The Multiformity of Man

by Eugen Rosenstock-Huessy. Argo, 1973.

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In his introduction, Rosenstock-Huessy writes: “The basis for the following chapters was formed by the lectures which, in 1935, I had the privilege to deliver at the Lowell Institute in Boston. Lectures and books try to formulate the new riddle laid before man by his own achievements. Man has succeeded in mechanizing his world. He has organized nature. For its very effectiveness, his deed raises the issue of man’s own position in nature with new acuteness.”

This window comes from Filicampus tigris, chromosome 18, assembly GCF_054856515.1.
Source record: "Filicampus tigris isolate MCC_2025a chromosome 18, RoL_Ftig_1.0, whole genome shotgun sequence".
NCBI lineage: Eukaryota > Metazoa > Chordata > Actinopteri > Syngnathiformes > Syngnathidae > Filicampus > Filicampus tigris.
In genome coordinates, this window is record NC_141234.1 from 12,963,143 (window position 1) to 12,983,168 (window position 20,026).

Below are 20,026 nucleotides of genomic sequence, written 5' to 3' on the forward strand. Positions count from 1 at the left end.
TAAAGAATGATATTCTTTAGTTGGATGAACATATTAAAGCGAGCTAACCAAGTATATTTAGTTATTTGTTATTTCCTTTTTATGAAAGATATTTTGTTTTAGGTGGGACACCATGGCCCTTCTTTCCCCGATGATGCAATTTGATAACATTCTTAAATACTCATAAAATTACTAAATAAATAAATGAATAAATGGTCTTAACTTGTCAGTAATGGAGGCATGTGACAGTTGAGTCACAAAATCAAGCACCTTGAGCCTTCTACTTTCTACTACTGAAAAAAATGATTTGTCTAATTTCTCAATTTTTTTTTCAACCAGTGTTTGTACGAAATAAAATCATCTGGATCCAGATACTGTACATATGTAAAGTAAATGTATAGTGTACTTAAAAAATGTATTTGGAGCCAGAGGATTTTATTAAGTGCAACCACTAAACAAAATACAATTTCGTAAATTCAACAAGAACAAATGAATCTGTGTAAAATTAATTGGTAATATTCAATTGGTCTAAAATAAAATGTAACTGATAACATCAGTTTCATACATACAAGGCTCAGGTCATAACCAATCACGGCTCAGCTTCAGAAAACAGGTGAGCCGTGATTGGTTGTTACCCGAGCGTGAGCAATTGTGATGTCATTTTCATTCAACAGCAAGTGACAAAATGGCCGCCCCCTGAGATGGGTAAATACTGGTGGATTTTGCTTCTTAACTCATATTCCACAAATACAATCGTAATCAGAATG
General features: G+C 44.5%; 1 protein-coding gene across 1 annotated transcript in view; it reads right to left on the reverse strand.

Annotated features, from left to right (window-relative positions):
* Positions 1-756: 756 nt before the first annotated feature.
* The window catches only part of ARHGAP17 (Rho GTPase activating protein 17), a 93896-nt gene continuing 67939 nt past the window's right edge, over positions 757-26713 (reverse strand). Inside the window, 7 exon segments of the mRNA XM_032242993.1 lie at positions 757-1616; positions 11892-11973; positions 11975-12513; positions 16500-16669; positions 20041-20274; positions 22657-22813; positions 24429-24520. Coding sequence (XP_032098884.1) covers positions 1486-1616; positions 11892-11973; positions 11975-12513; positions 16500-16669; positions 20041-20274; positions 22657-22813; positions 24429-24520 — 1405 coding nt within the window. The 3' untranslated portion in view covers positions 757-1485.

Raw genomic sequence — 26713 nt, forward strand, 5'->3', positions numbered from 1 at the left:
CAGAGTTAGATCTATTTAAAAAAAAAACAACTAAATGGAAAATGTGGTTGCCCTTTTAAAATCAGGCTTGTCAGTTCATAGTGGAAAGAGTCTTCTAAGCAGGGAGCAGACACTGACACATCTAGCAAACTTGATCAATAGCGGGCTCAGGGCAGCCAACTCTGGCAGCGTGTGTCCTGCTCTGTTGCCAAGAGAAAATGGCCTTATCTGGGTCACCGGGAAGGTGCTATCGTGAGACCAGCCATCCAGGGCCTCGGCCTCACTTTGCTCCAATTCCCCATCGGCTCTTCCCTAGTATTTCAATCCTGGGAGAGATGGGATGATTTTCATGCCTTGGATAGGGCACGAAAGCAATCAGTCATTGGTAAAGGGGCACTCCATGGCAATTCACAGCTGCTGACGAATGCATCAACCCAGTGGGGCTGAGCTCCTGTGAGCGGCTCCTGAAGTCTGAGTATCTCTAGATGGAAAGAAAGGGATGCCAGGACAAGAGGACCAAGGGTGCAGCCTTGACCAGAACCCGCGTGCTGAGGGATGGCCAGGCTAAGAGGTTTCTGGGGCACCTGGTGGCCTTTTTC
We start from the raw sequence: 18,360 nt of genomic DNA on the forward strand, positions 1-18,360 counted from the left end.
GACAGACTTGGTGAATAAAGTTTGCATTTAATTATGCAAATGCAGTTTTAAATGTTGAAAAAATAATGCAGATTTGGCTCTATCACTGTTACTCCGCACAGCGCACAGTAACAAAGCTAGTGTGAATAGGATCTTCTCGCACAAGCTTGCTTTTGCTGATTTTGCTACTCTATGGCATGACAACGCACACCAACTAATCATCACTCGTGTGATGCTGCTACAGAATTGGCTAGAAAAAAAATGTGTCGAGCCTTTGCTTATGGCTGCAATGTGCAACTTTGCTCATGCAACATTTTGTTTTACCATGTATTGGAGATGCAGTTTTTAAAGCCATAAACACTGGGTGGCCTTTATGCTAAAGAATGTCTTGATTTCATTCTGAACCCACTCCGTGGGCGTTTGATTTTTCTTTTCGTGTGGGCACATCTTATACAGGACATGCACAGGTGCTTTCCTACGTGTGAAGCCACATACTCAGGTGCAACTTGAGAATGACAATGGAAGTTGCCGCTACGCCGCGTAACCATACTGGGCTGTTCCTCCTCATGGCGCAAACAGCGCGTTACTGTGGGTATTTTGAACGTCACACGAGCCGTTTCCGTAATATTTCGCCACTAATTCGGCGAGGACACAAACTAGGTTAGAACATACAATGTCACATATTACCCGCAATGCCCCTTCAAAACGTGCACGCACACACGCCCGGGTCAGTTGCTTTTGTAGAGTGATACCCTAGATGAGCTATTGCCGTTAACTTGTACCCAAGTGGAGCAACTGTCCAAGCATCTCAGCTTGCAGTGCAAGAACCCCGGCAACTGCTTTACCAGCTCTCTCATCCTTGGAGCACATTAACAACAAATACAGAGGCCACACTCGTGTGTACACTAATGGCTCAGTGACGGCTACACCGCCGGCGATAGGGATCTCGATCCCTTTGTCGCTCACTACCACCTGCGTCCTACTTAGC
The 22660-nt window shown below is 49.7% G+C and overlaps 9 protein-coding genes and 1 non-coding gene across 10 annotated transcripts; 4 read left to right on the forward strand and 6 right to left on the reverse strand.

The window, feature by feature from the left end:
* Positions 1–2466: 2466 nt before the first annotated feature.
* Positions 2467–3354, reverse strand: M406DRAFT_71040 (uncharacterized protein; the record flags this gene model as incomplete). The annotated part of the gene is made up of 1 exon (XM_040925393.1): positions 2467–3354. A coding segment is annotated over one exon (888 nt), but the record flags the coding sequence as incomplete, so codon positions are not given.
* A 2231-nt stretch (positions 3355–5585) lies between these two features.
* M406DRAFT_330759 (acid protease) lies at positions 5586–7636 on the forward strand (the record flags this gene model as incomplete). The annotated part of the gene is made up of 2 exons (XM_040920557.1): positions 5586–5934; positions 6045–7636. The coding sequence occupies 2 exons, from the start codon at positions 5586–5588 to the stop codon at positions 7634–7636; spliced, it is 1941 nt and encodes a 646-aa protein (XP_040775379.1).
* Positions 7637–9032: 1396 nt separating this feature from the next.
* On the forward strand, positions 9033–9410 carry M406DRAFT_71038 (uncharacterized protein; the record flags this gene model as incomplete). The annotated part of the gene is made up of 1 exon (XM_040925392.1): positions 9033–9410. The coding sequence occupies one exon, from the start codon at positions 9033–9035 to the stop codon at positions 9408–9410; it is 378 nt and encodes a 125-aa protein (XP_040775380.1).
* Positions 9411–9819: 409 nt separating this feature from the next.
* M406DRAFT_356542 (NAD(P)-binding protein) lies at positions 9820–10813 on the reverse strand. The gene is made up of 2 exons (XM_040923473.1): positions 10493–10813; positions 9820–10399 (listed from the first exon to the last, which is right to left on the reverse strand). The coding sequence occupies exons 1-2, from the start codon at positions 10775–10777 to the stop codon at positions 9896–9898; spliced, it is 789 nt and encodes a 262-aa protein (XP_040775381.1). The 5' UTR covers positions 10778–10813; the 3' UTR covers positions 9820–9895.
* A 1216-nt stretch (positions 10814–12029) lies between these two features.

Rejecting the 19th-century obsessive focus on the individual, Rosenstock-Huessy declares that in the industrial era, “man” exists at different times in a variety of states, all of which must be recognized and reconciled to describe “man.”

He formulates “ecodynamic laws” to define each of the four states, and then expresses each state as a paradoxical mathematical equation:  the team member who must act in solidarity with two other shifts in work around the clock is recognized in 3 x 1 = 1; the member of a community or a mass movement in =1; the  friend or lover in 1 + 1 = 1; the individual soul, in 1 = 1. If “man” is given a chance to be recognized in all four states, he is one, both complete and multiform.

Wipf and Stock, 2013. Paperback, 100 pages.
(A PDF of the 2000 Argo edition may be read here.)